The Telegraph
Saturday , August 4 , 2012
Since 1st March, 1999
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At a time when not many have cared to remember Sunil Janah or his pioneering work, Boi Chitra must be thanked for organizing an exhibition featuring 16 rare photographs taken by Janah, who remains one of India’s foremost photojournalists. Janah was born in Assam but received his higher education in Calcutta’s Presidency College. His interest in, and knowledge of, photography can be attributed to his acquaintance with Shambhu Saha. Another source of inspiration was P.C. Joshi, the first general-secretary of the Communist Party of India, who, in turn, was greatly impressed by Janah’s work.

Perhaps it was Janah’s association with Joshi that turned his body of work decisively political. The exhibition featured a photograph of a pile of dead bodies dumped unceremoniously during the Bombay Mutiny in 1946. What is striking is the manner in which Janah goes about capturing the singular features of each corpse: a pair of feet loosely tied with a rope, a blood-spattered face that has become virtually unrecognizable, another face, this time clearly distinguishable, with a serene expression that can be brought on only by death. The bodies transform themselves into symbols of a particularly violent and fractured time.

Janah not only recorded social and political horrors but also beauty. This is apparent from a photograph showing a vast open sky with bunched, grey-white clouds, a cluster of trees at the edge of a freshly ploughed field and a solitary shepherd. Each element here comes together to amplify the surreal beauty of rural Bengal.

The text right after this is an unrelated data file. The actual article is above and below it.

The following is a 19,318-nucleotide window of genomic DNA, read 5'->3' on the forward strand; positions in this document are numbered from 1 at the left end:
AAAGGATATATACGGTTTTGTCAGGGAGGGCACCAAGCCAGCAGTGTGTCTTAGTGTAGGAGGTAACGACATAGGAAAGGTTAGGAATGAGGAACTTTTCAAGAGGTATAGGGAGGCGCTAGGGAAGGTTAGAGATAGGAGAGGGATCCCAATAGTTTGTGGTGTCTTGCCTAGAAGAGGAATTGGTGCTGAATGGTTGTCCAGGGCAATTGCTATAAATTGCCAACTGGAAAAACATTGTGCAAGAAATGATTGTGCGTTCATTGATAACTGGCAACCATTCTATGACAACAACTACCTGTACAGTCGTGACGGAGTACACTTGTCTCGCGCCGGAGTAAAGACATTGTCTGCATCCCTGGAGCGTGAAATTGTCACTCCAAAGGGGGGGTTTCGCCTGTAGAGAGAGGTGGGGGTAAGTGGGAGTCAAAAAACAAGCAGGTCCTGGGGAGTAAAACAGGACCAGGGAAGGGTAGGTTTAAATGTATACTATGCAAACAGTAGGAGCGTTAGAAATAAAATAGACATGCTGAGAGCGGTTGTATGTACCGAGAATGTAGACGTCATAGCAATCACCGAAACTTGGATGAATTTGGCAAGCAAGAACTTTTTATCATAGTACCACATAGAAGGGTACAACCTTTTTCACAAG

There is also a subaltern narrative that runs through much of his work. This explains Janah’s careful detailing of the sensual physical features of two women from Bastar’s Maria tribe. Janah seems to have succeeded in challenging conventional notions of beauty without compromising the dignity of his subjects. Another image, one that captures the beauty of the Decisive Moment, is a picture of three young girls skipping with each of their feet seemingly suspended in mid-air. Such exquisite timing is undeniably the hallmark of a highly skilled user of the camera.

More than his political leanings, it is Janah’s humanism that remains etched in these images. The photograph of the aged Nazrul holding a newspaper in his hand is a case in point (picture). What the photograph chooses to conceal is the fact that at that point in his life, the poet, who had been crippled by a stroke, had virtually lost his memory. Human frailty is magically transformed to convey an impression of poise and dignity with the help of the lens through which Janah viewed the world.